Sentence structure?

libbylos

libbylos

I am still a little confused by the German sentence structure. Sometimes it's similar to English: subject, verb, predicate. But most of the time it isn't. What is the most common way a sentence is structured? Danke!!
Paul-Weber

Paul-Weber

Hey Libby, you are right there are more complicated sentences which don't have the structure of subject, one verb and object. However the main rule in German sentence structure is that the verb should always be the 2nd "idea" in a sentence. Here is a typical sentence of subject (S) followed by the verb (V) with the object (O) at the end. Deine Mutter (S) backt (V) Kuchen (O) – Your mum bakes cake. Don't let yourself be irritated by adjectives. Deine liebe Mutter (S) backt (V) einen leckeren Kuchen (O). When the sentence goes into a tense, the part of haben, sein or werden comes after the subject and the relevant form of the main verb goes to the end. Deine Mutter (S) hat (V) Kuchen gebackt – Your mum has baked cake. Sentences with a subject, one verb, an indirect object and direct object Deine Mutter (S) backte (V) der Frau (IO) den Kuchen (DO) Your mum baked the woman the cake. Deine Mutter (S) backte (V) den Kuchen (DO) für die Frau (IO). Your mum baked the cake for the woman. Adverbs are in general placed next to the words they are referring too but if you place them at the start you get the same structure you would use in a question. The reason for this is as I mentioned before, the verb has to be placed 2nd in a sentence. Normalerweise backt Mutter Kuchen. - Normally mum bakes cake. Backt Mutter Kuchen? - Is mum baking cake? I hope it helps! Paul P.S.: I corrected your sentences in the forum section 'German conversation'.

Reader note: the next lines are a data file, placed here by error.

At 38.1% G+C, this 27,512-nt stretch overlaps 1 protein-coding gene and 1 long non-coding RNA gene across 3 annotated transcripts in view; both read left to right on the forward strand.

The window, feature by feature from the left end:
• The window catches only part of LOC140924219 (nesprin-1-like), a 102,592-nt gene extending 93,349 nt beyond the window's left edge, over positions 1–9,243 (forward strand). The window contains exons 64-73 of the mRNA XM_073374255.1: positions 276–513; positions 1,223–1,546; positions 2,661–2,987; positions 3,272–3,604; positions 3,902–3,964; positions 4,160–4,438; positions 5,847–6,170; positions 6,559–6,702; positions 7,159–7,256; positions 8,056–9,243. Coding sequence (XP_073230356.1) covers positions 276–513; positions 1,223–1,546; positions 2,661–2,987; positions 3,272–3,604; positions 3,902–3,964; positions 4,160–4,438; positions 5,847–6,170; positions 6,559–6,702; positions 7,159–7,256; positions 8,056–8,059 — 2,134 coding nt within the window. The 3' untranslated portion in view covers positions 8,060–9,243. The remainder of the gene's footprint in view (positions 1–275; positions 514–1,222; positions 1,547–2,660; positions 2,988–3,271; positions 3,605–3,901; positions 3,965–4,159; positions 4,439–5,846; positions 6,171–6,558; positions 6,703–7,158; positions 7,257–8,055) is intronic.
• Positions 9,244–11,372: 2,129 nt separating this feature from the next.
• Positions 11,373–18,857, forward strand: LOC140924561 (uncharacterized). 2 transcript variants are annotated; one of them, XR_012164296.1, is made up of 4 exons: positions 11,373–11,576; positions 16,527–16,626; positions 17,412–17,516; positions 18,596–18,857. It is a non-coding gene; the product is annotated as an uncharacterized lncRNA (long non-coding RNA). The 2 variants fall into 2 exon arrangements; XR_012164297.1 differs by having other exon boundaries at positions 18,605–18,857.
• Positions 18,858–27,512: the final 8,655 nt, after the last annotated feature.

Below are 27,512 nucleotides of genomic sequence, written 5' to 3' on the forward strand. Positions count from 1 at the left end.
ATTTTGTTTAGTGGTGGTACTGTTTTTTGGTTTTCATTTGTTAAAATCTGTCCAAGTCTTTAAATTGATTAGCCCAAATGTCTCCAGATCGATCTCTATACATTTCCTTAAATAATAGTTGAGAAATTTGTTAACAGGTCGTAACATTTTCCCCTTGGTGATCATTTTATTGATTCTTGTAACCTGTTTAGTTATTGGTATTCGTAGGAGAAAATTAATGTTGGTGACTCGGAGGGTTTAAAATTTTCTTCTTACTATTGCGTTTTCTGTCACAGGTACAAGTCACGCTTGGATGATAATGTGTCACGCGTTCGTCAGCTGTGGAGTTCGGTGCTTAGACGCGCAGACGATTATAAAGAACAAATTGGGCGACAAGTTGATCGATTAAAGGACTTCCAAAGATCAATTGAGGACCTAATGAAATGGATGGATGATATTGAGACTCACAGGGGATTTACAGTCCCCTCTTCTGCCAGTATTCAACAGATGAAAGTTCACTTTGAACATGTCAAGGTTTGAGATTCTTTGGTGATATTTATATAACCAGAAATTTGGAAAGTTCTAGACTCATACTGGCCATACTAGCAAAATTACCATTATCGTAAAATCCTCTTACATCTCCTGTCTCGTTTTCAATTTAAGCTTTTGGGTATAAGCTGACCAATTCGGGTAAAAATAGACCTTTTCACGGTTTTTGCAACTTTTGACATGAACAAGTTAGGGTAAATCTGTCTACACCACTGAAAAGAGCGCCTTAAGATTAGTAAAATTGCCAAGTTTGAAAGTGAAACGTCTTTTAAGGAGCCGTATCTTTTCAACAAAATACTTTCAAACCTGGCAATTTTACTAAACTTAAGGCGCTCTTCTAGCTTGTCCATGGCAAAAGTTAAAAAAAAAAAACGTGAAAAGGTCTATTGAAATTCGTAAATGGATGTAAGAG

Vanessa--133

Vanessa--133

halo Paul i have the same problem with sentence construction sometimes the german confuses me in cases like for example : um 12uhr habe ich eine Termin i realised that after time or seasons and when it is a question the habe comes before the ich but i realised it also applies to other cases that i have not got the grasp of,please explain to me how this works.. thanks
Byron-K21

Byron-K21

Paul, will give you a more thorough explanation, but there is a basic rule that says the verb should be the second element in a declarative sentence, not necessarily the second word, but the second element. When there is another element, which is not the subject, the verb comes second which places it before the subject. There seem to be some exceptions and it is not always clear to me when something qualifies as an element, but I'm sure Paul can help us with that.

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